Sumo’s chief referee will resign over a sexual harassment scandal, the sport’s governing body said Saturday after an extraordinary meeting of its board of directors.
Shikimori Inosuke will not referee any further matches after receiving a three-tournament suspension, the Japan Sumo Association said at a news conference on the eve of the New Year Grand Tournament. The directors handed down the suspension at Tokyo’s Ryogoku Kokugikan, and will formally accept Shikimori’s resignation when his ban is lifted following May’s Summer Grand Sumo Tournament.
The incident occurred while the association was still investigating another scandal over then-yokozuna Harumafuji’s skull-cracking attack on a fellow wrestler in October.
“At this time, following in succession after the assault issue, we had this incident of Inosuke’s inappropriate acts,” JSA chairman Hakkaku said with a pained expression during a news conference. “I’m sorry for this.”
In light of the scandal, Emperor Akihito and Empress Michiko have decided to skip the New Year tournament for the first time in four years.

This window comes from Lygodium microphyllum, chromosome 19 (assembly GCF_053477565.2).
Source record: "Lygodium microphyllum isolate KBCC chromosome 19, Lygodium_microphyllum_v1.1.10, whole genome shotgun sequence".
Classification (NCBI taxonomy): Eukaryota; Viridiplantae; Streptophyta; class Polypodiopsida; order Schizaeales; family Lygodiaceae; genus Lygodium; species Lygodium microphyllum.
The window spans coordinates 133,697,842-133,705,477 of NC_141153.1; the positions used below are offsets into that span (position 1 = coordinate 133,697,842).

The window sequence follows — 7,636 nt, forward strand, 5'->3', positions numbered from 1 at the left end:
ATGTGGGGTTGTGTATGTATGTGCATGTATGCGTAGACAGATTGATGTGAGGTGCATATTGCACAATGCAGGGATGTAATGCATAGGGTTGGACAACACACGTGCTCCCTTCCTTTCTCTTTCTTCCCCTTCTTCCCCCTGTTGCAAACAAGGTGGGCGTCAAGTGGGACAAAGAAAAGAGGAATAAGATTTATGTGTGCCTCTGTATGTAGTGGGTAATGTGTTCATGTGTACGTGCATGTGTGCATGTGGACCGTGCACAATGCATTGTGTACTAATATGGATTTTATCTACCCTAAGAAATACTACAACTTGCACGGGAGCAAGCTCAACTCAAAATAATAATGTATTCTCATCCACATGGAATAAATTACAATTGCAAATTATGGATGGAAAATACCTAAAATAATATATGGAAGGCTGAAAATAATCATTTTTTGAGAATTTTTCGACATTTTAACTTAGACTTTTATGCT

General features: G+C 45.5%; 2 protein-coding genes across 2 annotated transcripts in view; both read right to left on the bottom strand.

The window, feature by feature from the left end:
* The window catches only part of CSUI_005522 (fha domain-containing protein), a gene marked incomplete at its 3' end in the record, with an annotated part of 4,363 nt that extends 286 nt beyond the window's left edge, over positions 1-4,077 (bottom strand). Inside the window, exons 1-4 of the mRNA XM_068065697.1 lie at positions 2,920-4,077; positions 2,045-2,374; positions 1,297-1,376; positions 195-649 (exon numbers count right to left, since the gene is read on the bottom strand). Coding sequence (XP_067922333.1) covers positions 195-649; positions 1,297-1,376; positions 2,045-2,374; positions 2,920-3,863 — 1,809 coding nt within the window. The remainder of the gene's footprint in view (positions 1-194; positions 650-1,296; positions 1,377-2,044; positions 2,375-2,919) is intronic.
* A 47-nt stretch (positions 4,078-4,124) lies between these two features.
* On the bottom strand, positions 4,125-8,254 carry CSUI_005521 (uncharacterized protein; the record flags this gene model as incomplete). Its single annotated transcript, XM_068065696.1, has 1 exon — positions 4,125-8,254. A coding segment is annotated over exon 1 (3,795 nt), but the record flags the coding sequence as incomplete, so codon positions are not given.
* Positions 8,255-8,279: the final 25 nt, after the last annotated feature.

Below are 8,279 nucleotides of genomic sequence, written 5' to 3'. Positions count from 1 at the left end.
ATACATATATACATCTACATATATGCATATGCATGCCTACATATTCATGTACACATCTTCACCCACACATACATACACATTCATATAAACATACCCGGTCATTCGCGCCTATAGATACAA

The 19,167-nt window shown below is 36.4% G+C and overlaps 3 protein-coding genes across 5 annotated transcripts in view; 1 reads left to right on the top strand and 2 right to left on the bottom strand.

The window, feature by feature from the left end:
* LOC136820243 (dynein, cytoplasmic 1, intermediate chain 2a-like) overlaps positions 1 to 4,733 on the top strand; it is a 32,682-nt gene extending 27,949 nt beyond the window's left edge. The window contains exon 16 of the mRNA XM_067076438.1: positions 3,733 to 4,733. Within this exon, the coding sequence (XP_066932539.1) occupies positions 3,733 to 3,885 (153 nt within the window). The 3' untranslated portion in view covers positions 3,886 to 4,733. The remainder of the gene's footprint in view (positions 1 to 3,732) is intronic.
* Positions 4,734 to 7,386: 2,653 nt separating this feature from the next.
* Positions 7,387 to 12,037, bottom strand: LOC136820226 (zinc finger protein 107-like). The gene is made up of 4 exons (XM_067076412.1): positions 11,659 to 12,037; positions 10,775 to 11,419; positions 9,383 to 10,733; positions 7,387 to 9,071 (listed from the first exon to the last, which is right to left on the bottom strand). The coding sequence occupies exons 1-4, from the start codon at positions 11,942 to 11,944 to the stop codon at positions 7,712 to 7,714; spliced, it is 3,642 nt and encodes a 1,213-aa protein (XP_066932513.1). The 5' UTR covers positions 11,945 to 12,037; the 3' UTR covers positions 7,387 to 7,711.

Shikimori has apologized to the association for repeatedly kissing a teenage referee and touching him on the chest while intoxicated during a regional tour of Okinawa last month. The junior referee has declined to file charges.
Asked about the timing of the resignation, Hakkaku said, “Being a head referee comes with heavy responsibility. We wanted to give him time to reflect on this.”
Although Shikimori’s name will continue to appear on the ranking tables for the year’s first three grand tournaments, the referee will not be in attendance. The association also handed down strict warnings to sumo elders Kasugano, who is now in charge of regional tours, and Miyagino, whose stable Shikimori belongs to.
According to senior executives, Shikimori, the JSA’s sole head referee, has a record of incidents linked excessive drinking. He told the panel he had no memory of harassing the junior referee. The attack that cost ex-yokozuna Harumafuji his place in sumo also occurred amid late-night drinks during a regional tour.
Although there is another top referee post, named after former referee Kimura Shonosuke, it currently stands vacant because there are no other refs qualified to inherit this particular name.
The New Year tournament will thus go forward without a head referee — a situation that also emerged in the first two grand sumo tournaments in 1994.
“My hope is that the wrestlers summon every ounce of strength they possess and put on a fine display of sumo,” Hakkaku said. “We need to put on a good show for the fans.”
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